One of the benefits of executing an estate plan is that the process is customizable. You can incorporate or omit whichever documents you prefer, and you can write out your own instructions or wishes regarding issues such as a last will and testament, advance directive or power of attorney. It’s always important, however, to review your Nevada estate plan to ensure that it reflects your current wishes.
Scheduling periodic reviews of your estate plan is probably the best thing you can do to update it. If you execute a plan and then never look at it again, by the time it is necessary to administer your estate, complications may arise. For instance, you might list a spouse as a sole beneficiary, then later divorce and remarry. If you forget to update your estate plan, your former spouse will inherit your estate.
Make sure your beneficiary list is current
Especially if you execute an estate plan early in life, major life changes may occur as years pass that would compel you to amend your list of beneficiaries. For example, you might become a grandparent and wish to include your grandchildren as heirs to your estate. You might wish to add (or delete) a charity or other group from the list.
Reviewing your plan every couple of years ensures that your list of beneficiaries remains current and updated. Sometimes, events might transpire that compel you to remove a name from the list. You can make any changes you like provided you’re of sound mind and do so in accordance with Nevada estate laws.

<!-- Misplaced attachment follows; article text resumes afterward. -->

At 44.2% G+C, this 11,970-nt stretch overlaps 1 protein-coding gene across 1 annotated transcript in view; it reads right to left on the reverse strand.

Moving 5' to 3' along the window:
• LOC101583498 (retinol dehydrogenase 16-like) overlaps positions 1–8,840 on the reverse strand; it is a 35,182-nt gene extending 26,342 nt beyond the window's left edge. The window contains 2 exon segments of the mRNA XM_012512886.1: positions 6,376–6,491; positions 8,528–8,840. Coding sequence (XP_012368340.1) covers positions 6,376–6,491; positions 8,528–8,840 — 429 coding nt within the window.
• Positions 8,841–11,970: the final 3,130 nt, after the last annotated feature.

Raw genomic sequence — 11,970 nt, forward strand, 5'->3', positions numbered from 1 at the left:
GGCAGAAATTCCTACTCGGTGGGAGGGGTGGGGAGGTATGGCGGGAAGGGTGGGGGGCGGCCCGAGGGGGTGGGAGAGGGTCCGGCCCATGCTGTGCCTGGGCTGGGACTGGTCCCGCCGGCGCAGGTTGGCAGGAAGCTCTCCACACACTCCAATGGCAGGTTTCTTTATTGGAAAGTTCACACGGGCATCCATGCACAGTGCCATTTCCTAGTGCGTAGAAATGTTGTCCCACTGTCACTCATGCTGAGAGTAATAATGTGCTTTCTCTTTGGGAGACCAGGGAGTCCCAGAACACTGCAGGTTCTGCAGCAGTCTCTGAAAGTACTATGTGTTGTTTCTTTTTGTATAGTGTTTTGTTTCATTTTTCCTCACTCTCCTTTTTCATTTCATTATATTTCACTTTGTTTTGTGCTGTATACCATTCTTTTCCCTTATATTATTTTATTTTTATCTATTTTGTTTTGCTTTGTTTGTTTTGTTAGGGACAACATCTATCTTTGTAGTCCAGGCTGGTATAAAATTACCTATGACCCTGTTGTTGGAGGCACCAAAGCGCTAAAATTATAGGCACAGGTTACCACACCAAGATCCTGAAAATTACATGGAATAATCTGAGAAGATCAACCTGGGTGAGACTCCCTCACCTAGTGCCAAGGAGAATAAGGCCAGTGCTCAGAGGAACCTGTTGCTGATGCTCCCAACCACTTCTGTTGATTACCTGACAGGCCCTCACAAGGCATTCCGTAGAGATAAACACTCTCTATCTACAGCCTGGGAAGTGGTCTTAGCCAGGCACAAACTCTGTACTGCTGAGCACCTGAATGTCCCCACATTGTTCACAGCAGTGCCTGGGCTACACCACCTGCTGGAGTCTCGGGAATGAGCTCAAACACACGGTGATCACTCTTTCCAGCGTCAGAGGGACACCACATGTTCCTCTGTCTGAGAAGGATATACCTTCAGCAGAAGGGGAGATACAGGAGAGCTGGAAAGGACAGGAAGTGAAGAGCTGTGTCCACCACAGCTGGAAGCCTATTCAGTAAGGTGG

Consider your health in conjunction with your estate plan
The older you get, the more you might think about end-of-life care and other issues regarding medical treatments or financial issues that were not relevant to you in your younger years. If you did not include an advance directive in your initial estate plan, this is something you can add to make sure your plan reflects your current wishes.
An advance directive is often referred to as a “living will.” You can include instructions regarding the type of burial you want when you die. You can also state what type of medical care you want or don’t want, such as a hospital placing you on a ventilator, intubating you or giving you a feeding tube. You can further designate a power of attorney to grant someone you trust the authority to make medical or financial decisions on your behalf if you become incapacitated.
Keep your estate plan updated
These three tips — periodic review, updating beneficiary list and incorporating an advance directive — can ensure that your estate plan stays updated and reflects your current wishes. There are resources available to provide guidance and support regarding any questions you might have regarding matters of estate.